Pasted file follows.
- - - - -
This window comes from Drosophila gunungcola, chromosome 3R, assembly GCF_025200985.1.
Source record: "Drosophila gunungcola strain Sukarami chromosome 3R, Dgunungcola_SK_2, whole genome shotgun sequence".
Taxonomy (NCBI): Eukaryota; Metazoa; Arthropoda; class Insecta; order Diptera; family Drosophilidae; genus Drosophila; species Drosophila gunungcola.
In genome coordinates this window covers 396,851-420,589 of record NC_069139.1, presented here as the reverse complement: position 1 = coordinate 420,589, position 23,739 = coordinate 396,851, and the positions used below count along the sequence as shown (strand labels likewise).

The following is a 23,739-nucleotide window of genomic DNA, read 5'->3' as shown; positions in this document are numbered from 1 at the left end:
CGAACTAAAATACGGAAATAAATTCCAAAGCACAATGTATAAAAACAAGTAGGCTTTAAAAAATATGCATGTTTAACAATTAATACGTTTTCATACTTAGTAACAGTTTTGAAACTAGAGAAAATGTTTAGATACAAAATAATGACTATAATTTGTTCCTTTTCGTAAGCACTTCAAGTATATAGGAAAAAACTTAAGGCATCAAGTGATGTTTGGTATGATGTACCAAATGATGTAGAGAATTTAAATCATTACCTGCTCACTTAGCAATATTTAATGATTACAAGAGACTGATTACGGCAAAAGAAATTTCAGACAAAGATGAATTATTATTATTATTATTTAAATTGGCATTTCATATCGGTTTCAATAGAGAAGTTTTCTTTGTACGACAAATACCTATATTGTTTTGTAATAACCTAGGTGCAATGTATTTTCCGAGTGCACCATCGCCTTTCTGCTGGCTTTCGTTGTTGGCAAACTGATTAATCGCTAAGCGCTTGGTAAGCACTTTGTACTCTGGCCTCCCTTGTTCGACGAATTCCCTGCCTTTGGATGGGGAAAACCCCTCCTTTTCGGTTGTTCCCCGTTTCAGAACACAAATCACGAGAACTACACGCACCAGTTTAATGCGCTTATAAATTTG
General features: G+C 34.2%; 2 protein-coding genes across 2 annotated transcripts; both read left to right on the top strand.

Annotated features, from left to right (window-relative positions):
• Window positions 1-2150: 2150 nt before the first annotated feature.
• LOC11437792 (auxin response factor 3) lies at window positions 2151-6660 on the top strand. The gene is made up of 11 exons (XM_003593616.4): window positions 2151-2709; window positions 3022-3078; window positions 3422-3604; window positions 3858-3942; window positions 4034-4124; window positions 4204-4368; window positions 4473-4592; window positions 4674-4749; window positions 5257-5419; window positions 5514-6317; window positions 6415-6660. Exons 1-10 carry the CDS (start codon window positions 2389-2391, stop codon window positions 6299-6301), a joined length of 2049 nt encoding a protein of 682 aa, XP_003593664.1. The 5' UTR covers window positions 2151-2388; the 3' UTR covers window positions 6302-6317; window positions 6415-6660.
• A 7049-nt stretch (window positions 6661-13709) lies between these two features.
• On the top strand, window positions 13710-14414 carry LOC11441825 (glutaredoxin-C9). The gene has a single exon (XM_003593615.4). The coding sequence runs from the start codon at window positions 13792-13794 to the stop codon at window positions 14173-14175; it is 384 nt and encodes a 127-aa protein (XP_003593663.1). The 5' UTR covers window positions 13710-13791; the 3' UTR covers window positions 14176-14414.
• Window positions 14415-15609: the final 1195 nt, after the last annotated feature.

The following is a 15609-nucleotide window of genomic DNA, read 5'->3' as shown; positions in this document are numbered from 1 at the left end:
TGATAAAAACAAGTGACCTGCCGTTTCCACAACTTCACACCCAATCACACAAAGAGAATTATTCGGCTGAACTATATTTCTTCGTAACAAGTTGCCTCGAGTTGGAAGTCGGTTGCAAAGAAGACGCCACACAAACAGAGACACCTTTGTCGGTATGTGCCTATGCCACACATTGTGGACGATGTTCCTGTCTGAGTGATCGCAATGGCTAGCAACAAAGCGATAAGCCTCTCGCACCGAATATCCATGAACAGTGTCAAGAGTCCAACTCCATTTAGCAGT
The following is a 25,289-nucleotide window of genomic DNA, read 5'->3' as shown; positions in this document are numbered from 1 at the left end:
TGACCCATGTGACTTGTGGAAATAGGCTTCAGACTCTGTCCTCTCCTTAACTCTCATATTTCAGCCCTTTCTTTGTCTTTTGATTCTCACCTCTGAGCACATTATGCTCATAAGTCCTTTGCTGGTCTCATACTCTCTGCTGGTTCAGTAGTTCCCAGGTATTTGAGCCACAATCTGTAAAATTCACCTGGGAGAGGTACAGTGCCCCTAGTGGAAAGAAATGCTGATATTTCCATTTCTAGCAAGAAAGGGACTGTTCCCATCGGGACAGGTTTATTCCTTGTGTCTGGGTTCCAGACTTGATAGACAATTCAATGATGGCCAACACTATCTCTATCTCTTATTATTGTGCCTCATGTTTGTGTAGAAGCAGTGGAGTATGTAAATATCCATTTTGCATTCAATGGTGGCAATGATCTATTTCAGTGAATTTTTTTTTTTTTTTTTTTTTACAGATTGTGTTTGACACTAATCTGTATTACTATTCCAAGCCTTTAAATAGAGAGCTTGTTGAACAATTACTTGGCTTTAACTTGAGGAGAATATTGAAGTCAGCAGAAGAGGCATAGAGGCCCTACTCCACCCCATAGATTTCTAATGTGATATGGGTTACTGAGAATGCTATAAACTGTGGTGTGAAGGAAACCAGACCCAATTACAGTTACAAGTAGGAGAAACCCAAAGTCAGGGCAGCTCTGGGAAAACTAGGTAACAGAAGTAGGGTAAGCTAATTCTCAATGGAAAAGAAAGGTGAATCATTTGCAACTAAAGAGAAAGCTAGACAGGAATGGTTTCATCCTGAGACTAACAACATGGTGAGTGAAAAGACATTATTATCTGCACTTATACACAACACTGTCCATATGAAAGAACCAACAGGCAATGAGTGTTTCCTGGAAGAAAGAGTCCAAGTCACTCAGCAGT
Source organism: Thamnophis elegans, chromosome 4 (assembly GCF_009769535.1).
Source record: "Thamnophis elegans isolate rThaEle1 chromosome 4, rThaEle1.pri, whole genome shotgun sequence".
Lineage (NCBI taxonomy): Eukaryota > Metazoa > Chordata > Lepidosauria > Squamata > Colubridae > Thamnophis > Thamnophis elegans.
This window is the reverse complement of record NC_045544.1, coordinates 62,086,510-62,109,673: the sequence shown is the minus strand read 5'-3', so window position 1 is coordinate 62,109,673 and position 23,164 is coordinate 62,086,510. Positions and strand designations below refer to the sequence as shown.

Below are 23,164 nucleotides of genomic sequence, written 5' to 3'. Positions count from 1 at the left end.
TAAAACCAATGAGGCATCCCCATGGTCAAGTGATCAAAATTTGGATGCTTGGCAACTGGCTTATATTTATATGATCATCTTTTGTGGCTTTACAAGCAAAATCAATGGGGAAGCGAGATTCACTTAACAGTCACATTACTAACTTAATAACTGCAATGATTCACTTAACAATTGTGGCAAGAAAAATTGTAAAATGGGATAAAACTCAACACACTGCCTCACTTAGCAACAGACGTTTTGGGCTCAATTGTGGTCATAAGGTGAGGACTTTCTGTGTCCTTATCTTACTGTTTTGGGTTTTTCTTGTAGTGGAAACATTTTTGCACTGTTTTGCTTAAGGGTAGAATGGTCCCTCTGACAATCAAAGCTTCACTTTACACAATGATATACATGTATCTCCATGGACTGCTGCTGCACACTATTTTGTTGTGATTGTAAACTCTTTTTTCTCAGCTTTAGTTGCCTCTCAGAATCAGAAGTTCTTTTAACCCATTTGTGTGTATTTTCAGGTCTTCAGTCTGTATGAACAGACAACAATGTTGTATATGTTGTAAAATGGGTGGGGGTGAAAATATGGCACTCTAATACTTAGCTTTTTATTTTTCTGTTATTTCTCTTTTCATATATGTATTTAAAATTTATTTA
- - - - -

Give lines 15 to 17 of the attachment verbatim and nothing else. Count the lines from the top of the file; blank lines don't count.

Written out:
TGATAAAAACAAGTGACCTGCCGTTTCCACAACTTCACACCCAATCACACAAAGAGAATTATTCGGCTGAACTATATTTCTTCGTAACAAGTTGCCTCGAGTTGGAAGTCGGTTGCAAAGAAGACGCCACACAAACAGAGACACCTTTGTCGGTATGTGCCTATGCCACACATTGTGGACGATGTTCCTGTCTGAGTGATCGCAATGGCTAGCAACAAAGCGATAAGCCTCTCGCACCGAATATCCATGAACAGTGTCAAGAGTCCAACTCCATTTAGCAGT
The following is a 25,289-nucleotide window of genomic DNA, read 5'->3' as shown; positions in this document are numbered from 1 at the left end:
TGACCCATGTGACTTGTGGAAATAGGCTTCAGACTCTGTCCTCTCCTTAACTCTCATATTTCAGCCCTTTCTTTGTCTTTTGATTCTCACCTCTGAGCACATTATGCTCATAAGTCCTTTGCTGGTCTCATACTCTCTGCTGGTTCAGTAGTTCCCAGGTATTTGAGCCACAATCTGTAAAATTCACCTGGGAGAGGTACAGTGCCCCTAGTGGAAAGAAATGCTGATATTTCCATTTCTAGCAAGAAAGGGACTGTTCCCATCGGGACAGGTTTATTCCTTGTGTCTGGGTTCCAGACTTGATAGACAATTCAATGATGGCCAACACTATCTCTATCTCTTATTATTGTGCCTCATGTTTGTGTAGAAGCAGTGGAGTATGTAAATATCCATTTTGCATTCAATGGTGGCAATGATCTATTTCAGTGAATTTTTTTTTTTTTTTTTTTTTACAGATTGTGTTTGACACTAATCTGTATTACTATTCCAAGCCTTTAAATAGAGAGCTTGTTGAACAATTACTTGGCTTTAACTTGAGGAGAATATTGAAGTCAGCAGAAGAGGCATAGAGGCCCTACTCCACCCCATAGATTTCTAATGTGATATGGGTTACTGAGAATGCTATAAACTGTGGTGTGAAGGAAACCAGACCCAATTACAGTTACAAGTAGGAGAAACCCAAAGTCAGGGCAGCTCTGGGAAAACTAGGTAACAGAAGTAGGGTAAGCTAATTCTCAATGGAAAAGAAAGGTGAATCATTTGCAACTAAAGAGAAAGCTAGACAGGAATGGTTTCATCCTGAGACTAACAACATGGTGAGTGAAAAGACATTATTATCTGCACTTATACACAACACTGTCCATATGAAAGAACCAACAGGCAATGAGTGTTTCCTGGAAGAAAGAGTCCAAGTCACTCAGCAGT